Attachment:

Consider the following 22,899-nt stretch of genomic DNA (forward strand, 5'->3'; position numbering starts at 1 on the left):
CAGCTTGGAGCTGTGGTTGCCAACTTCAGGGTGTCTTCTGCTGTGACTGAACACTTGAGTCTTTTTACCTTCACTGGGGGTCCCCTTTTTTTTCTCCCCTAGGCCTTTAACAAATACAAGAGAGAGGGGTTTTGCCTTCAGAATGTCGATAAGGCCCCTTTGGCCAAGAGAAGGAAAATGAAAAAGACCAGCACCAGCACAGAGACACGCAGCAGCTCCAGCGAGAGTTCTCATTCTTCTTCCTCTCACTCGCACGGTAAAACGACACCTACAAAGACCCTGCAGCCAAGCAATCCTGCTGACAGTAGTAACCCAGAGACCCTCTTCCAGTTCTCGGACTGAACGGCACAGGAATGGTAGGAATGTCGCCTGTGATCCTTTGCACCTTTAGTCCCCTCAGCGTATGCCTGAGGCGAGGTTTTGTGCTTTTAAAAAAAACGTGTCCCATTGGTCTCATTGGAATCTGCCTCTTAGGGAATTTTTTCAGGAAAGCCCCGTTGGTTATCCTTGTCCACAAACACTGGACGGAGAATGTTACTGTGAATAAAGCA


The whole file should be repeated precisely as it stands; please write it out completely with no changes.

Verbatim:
Consider the following 22,899-nt stretch of genomic DNA (forward strand, 5'->3'; position numbering starts at 1 on the left):
CAGCTTGGAGCTGTGGTTGCCAACTTCAGGGTGTCTTCTGCTGTGACTGAACACTTGAGTCTTTTTACCTTCACTGGGGGTCCCCTTTTTTTTCTCCCCTAGGCCTTTAACAAATACAAGAGAGAGGGGTTTTGCCTTCAGAATGTCGATAAGGCCCCTTTGGCCAAGAGAAGGAAAATGAAAAAGACCAGCACCAGCACAGAGACACGCAGCAGCTCCAGCGAGAGTTCTCATTCTTCTTCCTCTCACTCGCACGGTAAAACGACACCTACAAAGACCCTGCAGCCAAGCAATCCTGCTGACAGTAGTAACCCAGAGACCCTCTTCCAGTTCTCGGACTGAACGGCACAGGAATGGTAGGAATGTCGCCTGTGATCCTTTGCACCTTTAGTCCCCTCAGCGTATGCCTGAGGCGAGGTTTTGTGCTTTTAAAAAAAACGTGTCCCATTGGTCTCATTGGAATCTGCCTCTTAGGGAATTTTTTCAGGAAAGCCCCGTTGGTTATCCTTGTCCACAAACACTGGACGGAGAATGTTACTGTGAATAAAGCA